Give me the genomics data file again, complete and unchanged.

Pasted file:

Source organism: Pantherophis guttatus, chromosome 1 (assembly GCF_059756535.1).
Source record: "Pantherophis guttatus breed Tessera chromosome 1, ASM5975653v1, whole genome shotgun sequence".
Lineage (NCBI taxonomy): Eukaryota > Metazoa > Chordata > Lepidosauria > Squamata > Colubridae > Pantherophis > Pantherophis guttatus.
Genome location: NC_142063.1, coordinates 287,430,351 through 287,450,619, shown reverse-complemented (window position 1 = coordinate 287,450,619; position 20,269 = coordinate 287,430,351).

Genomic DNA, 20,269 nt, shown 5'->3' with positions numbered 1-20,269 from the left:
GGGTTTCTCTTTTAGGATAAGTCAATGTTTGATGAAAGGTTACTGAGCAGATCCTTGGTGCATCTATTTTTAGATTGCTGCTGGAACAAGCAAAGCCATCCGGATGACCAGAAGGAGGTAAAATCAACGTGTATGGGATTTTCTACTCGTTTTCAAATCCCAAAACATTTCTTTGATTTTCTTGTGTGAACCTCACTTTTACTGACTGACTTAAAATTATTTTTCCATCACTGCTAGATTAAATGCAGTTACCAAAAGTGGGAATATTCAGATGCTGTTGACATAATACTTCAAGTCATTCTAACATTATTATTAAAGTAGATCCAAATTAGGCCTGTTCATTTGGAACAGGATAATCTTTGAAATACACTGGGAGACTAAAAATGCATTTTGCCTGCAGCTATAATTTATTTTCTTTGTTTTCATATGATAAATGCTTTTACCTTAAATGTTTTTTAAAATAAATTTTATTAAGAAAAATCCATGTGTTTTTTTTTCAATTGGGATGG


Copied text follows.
Source organism: Pantherophis guttatus, chromosome 1 (assembly GCF_059756535.1).
Source record: "Pantherophis guttatus breed Tessera chromosome 1, ASM5975653v1, whole genome shotgun sequence".
Lineage (NCBI taxonomy): Eukaryota > Metazoa > Chordata > Lepidosauria > Squamata > Colubridae > Pantherophis > Pantherophis guttatus.
Genome location: NC_142063.1, coordinates 287,430,351 through 287,450,619, shown reverse-complemented (window position 1 = coordinate 287,450,619; position 20,269 = coordinate 287,430,351).

Genomic DNA, 20,269 nt, shown 5'->3' with positions numbered 1-20,269 from the left:
GGGTTTCTCTTTTAGGATAAGTCAATGTTTGATGAAAGGTTACTGAGCAGATCCTTGGTGCATCTATTTTTAGATTGCTGCTGGAACAAGCAAAGCCATCCGGATGACCAGAAGGAGGTAAAATCAACGTGTATGGGATTTTCTACTCGTTTTCAAATCCCAAAACATTTCTTTGATTTTCTTGTGTGAACCTCACTTTTACTGACTGACTTAAAATTATTTTTCCATCACTGCTAGATTAAATGCAGTTACCAAAAGTGGGAATATTCAGATGCTGTTGACATAATACTTCAAGTCATTCTAACATTATTATTAAAGTAGATCCAAATTAGGCCTGTTCATTTGGAACAGGATAATCTTTGAAATACACTGGGAGACTAAAAATGCATTTTGCCTGCAGCTATAATTTATTTTCTTTGTTTTCATATGATAAATGCTTTTACCTTAAATGTTTTTTAAAATAAATTTTATTAAGAAAAATCCATGTGTTTTTTTTTCAATTGGGATGG